|Rep. Lowenthal (D-Long Beach) Joins WRD at Groundbreaking Ceremony to Expand Leo J. Vander Lans Advanced Water Treatment Facility. (PRNewsFoto/Water Replenishment District of Southern California)
LAKEWOOD, CA, Jan. 28, 2013 -- Officials with the Water Replenishment District (WRD) were joined today by local dignitaries, including Representative Alan Lowenthal (D-Long Beach), to break ground on a project to put more recycled water to good use -- this time to act as a barrier to protect South Los Angeles County's critical groundwater supplies.
The latest WRD project will expand the agency's existing Leo J. Vander Lans Advanced Water Treatment Facility in Long Beach to more than double the amount of recycled water produced by the facility to 8,000 acre feet, or 2.6 billion gallons, per year. The facility takes treated recycled water (disinfected tertiary treated effluent) coming out of the Long Beach Water Reclamation plant and gives it an extra state-of-the-art "scrubbing" using microfiltration, reverse osmosis, and ultraviolet advanced oxidation. At the end of the day, the water coming out of the Vander Lans Facility is of near-distilled water quality.
"The advanced treated recycled water from an expanded Vander Lans plant will be used to protect our groundwater and drinking water supplies from seawater contamination," said Albert Robles, president of the elected WRD board of directors.
"It's a great project for the environment because it squeezes every last drop of value out of the water that's already in the area," continued Robles. "This project is part of the District's Water Independence Now, or WIN, Project which represents WRD's vision to be independent of imported water and for our groundwater basins to be self-sufficient and self-sustaining. With this project, WRD will have a reliable and safe source of water that's locally available."
WRD currently buys about 3,000 acre feet, or nearly 1 billion gallons, of water imported from Northern California or the Colorado River every year to keep the Alamitos Seawater Barrier intact. The barrier prevents seawater from intruding into and contaminating the underground groundwater basins.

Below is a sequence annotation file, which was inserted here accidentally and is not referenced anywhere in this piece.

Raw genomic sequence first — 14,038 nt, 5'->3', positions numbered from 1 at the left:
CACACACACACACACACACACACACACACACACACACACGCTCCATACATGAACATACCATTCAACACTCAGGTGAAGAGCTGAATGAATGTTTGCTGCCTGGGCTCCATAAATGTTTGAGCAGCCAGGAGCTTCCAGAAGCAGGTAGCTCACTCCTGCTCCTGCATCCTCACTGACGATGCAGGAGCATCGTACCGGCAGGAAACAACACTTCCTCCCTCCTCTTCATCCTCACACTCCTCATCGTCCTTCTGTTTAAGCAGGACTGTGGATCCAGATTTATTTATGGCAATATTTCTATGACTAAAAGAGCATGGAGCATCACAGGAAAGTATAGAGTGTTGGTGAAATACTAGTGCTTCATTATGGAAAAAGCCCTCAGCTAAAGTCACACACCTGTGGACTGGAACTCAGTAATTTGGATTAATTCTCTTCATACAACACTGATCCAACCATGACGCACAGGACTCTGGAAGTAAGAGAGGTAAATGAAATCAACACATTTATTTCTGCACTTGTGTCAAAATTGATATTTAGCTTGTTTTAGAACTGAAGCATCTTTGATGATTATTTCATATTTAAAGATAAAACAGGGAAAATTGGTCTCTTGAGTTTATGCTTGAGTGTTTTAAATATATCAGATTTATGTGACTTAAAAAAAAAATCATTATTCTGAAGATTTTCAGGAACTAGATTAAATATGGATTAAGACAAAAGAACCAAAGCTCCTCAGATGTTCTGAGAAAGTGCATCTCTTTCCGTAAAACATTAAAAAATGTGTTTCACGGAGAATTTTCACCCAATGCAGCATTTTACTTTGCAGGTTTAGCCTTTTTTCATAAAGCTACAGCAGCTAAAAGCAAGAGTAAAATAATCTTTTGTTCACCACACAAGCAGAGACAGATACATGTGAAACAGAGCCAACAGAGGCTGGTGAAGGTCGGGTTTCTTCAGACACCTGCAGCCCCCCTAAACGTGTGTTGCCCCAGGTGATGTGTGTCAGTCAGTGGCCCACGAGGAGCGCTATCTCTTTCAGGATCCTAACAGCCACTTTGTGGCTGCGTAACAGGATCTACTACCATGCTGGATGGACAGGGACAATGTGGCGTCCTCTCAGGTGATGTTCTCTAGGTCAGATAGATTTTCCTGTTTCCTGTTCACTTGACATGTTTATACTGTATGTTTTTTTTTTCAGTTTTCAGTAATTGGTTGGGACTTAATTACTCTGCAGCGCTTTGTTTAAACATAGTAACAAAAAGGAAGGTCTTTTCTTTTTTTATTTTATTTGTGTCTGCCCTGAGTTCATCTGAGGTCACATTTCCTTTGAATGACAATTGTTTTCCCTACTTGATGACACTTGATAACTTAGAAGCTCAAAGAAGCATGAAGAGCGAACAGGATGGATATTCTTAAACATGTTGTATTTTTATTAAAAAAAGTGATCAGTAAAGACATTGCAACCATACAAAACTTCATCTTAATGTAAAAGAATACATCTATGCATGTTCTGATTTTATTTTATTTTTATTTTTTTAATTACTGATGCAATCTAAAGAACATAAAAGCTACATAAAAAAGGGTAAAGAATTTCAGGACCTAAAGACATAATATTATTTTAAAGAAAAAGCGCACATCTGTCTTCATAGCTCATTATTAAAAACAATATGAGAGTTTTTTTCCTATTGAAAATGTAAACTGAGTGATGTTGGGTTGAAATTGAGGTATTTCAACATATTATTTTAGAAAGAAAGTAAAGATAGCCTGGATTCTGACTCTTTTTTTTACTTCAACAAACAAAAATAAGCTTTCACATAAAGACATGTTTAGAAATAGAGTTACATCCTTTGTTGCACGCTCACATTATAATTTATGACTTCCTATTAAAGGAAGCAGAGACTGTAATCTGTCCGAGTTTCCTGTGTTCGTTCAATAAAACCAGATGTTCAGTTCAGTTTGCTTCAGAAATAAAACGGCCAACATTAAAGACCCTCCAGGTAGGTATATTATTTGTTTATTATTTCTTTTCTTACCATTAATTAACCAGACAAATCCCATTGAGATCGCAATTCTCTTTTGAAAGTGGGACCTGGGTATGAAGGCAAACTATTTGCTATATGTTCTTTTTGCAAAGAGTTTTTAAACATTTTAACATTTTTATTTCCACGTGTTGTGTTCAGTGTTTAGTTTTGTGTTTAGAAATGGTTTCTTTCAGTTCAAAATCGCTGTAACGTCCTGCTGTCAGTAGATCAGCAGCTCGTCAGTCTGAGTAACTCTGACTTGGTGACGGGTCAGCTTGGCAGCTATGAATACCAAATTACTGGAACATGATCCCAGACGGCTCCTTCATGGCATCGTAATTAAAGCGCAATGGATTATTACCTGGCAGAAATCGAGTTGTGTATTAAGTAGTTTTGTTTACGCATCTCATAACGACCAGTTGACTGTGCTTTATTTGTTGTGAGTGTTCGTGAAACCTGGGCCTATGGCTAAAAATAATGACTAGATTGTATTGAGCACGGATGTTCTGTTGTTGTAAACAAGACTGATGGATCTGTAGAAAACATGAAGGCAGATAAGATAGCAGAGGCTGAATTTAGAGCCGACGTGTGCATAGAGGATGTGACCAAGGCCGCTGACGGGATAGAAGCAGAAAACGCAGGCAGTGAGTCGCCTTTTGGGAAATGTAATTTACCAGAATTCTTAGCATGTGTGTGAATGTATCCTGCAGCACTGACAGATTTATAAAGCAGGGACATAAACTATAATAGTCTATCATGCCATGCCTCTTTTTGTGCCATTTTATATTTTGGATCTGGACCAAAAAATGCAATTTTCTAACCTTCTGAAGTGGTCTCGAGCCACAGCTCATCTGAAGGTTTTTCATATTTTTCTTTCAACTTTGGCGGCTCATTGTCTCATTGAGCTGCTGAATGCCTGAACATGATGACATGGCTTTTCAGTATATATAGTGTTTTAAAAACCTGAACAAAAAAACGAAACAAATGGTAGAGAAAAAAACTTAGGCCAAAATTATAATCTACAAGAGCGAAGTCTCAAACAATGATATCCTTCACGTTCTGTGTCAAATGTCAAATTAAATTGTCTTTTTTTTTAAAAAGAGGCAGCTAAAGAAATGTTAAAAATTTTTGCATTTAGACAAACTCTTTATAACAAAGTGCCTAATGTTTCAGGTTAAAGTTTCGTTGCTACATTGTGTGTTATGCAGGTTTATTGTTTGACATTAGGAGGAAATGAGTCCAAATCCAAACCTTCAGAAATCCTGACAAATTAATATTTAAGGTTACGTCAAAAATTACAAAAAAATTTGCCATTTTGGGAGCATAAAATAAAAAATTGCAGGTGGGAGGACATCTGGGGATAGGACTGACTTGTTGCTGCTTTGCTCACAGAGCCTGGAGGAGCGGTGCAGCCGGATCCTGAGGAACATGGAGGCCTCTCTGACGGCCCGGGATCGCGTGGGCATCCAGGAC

WRD also recognized the U.S. Bureau of Reclamation and the California Department of Water Resources for their support as funding partners of the project. Additionally, special recognition was given to Mr. William Steele and Mr. Dennis Wolfe with the Bureau of Reclamation's Southern California office for their commitment and support of the Leo J. Vander Lans Facility over the past decade.
The Water Replenishment District of Southern California is the regional groundwater management agency that protects and preserves the quantity and quality of groundwater for two of the most utilized urban groundwater basins in the State of California. The service area is home to over ten percent of California's population residing in 43 cities in southern Los Angeles County. WRD is governed by a publicly elected Board of Directors which includes Willard H. Murray, Jr., Robert Katherman, Lillian Kawasaki, Sergio Calderon, and Albert Robles. For more information, please visit WRD at www.wrd.org.